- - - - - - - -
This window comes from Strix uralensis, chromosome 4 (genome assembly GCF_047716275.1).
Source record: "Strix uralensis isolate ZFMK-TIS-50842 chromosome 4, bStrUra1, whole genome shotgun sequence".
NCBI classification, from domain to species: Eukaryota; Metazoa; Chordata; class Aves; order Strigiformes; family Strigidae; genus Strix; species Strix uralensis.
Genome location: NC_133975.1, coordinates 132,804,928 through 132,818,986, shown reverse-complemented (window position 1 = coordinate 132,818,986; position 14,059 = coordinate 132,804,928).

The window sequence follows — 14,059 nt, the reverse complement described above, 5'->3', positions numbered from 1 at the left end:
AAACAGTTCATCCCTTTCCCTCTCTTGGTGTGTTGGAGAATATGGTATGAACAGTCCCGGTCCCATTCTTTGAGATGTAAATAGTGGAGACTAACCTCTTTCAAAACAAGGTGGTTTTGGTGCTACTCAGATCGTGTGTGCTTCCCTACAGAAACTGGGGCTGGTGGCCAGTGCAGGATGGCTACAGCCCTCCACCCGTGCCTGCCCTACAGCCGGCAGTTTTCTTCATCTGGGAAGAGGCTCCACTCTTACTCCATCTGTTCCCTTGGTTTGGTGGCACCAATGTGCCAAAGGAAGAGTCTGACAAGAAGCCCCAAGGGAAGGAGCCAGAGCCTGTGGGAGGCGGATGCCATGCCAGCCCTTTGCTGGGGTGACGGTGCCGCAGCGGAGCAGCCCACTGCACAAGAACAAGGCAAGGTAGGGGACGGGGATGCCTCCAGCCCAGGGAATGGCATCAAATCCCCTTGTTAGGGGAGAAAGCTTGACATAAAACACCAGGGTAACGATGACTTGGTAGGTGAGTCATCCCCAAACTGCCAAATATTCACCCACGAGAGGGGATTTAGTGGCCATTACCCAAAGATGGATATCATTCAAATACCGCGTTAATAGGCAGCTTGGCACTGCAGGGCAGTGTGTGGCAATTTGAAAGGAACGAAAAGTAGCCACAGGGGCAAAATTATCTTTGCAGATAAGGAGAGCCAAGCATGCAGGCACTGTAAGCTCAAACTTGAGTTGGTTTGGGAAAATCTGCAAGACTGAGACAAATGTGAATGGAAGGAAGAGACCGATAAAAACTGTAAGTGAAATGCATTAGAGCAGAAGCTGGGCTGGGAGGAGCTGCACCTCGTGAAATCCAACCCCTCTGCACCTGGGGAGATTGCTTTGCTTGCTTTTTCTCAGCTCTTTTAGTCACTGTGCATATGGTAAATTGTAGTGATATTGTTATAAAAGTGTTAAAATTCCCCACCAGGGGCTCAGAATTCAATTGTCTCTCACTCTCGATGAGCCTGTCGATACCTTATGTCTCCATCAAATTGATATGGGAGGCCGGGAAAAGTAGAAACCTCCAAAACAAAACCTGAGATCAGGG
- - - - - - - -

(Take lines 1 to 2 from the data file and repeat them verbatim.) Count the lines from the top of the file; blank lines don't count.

This window comes from Strix uralensis, chromosome 4 (genome assembly GCF_047716275.1).
Source record: "Strix uralensis isolate ZFMK-TIS-50842 chromosome 4, bStrUra1, whole genome shotgun sequence".